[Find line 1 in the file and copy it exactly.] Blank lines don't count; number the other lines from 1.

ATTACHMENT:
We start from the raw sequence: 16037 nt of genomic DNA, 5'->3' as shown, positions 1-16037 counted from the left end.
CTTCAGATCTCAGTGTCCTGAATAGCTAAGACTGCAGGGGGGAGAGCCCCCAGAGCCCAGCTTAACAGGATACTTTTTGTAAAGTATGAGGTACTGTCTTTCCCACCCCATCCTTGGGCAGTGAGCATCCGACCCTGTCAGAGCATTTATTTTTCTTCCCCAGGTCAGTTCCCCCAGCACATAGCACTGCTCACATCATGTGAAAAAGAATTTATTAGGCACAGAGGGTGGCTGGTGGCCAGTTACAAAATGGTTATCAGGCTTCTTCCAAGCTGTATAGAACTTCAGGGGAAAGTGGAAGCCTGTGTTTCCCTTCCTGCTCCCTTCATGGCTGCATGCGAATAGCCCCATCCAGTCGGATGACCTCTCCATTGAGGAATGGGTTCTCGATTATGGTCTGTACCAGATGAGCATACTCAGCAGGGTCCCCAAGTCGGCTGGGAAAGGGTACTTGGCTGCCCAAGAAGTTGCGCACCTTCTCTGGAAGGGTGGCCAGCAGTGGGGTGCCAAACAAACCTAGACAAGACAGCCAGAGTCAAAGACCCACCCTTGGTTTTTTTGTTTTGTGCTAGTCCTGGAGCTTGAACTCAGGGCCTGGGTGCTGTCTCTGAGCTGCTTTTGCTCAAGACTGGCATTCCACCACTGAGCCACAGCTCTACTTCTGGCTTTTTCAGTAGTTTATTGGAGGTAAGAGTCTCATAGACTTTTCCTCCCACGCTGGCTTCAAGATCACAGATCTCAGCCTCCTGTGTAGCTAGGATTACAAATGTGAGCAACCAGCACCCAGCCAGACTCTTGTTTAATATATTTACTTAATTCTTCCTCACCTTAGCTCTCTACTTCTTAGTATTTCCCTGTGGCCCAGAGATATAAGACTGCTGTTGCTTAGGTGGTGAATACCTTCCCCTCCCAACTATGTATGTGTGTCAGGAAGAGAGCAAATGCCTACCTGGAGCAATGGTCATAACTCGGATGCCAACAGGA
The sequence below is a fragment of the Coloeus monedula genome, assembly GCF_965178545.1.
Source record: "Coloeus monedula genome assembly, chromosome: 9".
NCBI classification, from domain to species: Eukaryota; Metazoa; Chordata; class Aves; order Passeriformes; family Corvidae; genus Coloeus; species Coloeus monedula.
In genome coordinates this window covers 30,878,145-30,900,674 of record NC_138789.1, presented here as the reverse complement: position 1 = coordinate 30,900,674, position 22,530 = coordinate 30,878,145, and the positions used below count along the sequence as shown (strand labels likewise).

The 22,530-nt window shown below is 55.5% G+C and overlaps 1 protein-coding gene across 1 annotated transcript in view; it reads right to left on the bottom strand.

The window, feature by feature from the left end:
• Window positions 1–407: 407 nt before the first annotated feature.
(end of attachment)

We start from the raw sequence: 16037 nt of genomic DNA, 5'->3' as shown, positions 1-16037 counted from the left end.